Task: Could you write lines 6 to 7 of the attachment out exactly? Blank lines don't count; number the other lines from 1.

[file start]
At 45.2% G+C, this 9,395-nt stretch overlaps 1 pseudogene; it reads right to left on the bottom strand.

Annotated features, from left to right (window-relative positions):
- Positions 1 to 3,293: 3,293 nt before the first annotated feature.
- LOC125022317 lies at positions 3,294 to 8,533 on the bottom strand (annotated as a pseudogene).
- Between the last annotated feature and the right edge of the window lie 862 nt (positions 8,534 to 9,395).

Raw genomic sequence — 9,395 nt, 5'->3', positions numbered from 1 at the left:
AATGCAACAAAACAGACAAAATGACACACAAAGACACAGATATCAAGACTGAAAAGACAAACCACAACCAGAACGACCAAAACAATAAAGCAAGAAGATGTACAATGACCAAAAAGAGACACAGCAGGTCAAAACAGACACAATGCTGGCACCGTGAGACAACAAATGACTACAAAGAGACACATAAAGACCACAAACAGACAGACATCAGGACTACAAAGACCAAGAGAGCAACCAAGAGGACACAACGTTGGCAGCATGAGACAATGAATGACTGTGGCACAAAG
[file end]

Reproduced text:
Raw genomic sequence — 9,395 nt, 5'->3', positions numbered from 1 at the left:
AATGCAACAAAACAGACAAAATGACACACAAAGACACAGATATCAAGACTGAAAAGACAAACCACAACCAGAACGACCAAAACAATAAAGCAAGAAGATGTACAATGACCAAAAAGAGACACAGCAGGTCAAAACAGACACAATGCTGGCACCGTGAGACAACAAATGACTACAAAGAGACACATAAAGACCACAAACAGACAGACATCAGGACTACAAAGACCAAGAGAGCAACCAAGAGGACACAACGTTGGCAGCATGAGACAATGAATGACTGTGGCACAAAG